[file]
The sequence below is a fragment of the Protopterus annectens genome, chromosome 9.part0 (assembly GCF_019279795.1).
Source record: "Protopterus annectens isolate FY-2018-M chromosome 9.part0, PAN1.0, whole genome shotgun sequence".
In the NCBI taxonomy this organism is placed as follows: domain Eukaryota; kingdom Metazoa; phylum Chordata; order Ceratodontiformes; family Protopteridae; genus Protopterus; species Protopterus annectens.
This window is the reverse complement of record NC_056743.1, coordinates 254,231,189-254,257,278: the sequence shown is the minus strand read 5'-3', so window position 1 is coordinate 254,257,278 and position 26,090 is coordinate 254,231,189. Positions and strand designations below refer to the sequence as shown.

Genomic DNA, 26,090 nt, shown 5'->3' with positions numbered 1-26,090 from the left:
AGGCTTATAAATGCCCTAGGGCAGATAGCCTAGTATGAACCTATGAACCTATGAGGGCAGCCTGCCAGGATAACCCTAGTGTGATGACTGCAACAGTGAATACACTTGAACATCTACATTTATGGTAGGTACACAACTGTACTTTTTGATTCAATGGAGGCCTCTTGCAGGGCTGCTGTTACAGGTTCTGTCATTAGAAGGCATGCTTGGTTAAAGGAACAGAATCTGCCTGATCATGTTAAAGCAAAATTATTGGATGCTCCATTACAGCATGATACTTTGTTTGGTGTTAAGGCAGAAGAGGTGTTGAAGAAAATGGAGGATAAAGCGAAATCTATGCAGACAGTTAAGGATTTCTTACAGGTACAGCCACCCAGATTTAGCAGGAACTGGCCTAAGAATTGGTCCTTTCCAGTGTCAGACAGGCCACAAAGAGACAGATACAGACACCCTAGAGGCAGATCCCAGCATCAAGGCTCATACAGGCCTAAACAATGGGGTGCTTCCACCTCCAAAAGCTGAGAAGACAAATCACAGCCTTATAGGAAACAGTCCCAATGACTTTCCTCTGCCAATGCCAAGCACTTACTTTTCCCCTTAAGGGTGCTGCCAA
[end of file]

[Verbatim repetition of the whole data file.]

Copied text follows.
The sequence below is a fragment of the Protopterus annectens genome, chromosome 9.part0 (assembly GCF_019279795.1).
Source record: "Protopterus annectens isolate FY-2018-M chromosome 9.part0, PAN1.0, whole genome shotgun sequence".
In the NCBI taxonomy this organism is placed as follows: domain Eukaryota; kingdom Metazoa; phylum Chordata; order Ceratodontiformes; family Protopteridae; genus Protopterus; species Protopterus annectens.
This window is the reverse complement of record NC_056743.1, coordinates 254,231,189-254,257,278: the sequence shown is the minus strand read 5'-3', so window position 1 is coordinate 254,257,278 and position 26,090 is coordinate 254,231,189. Positions and strand designations below refer to the sequence as shown.

Genomic DNA, 26,090 nt, shown 5'->3' with positions numbered 1-26,090 from the left:
AGGCTTATAAATGCCCTAGGGCAGATAGCCTAGTATGAACCTATGAACCTATGAGGGCAGCCTGCCAGGATAACCCTAGTGTGATGACTGCAACAGTGAATACACTTGAACATCTACATTTATGGTAGGTACACAACTGTACTTTTTGATTCAATGGAGGCCTCTTGCAGGGCTGCTGTTACAGGTTCTGTCATTAGAAGGCATGCTTGGTTAAAGGAACAGAATCTGCCTGATCATGTTAAAGCAAAATTATTGGATGCTCCATTACAGCATGATACTTTGTTTGGTGTTAAGGCAGAAGAGGTGTTGAAGAAAATGGAGGATAAAGCGAAATCTATGCAGACAGTTAAGGATTTCTTACAGGTACAGCCACCCAGATTTAGCAGGAACTGGCCTAAGAATTGGTCCTTTCCAGTGTCAGACAGGCCACAAAGAGACAGATACAGACACCCTAGAGGCAGATCCCAGCATCAAGGCTCATACAGGCCTAAACAATGGGGTGCTTCCACCTCCAAAAGCTGAGAAGACAAATCACAGCCTTATAGGAAACAGTCCCAATGACTTTCCTCTGCCAATGCCAAGCACTTACTTTTCCCCTTAAGGGTGCTGCCAA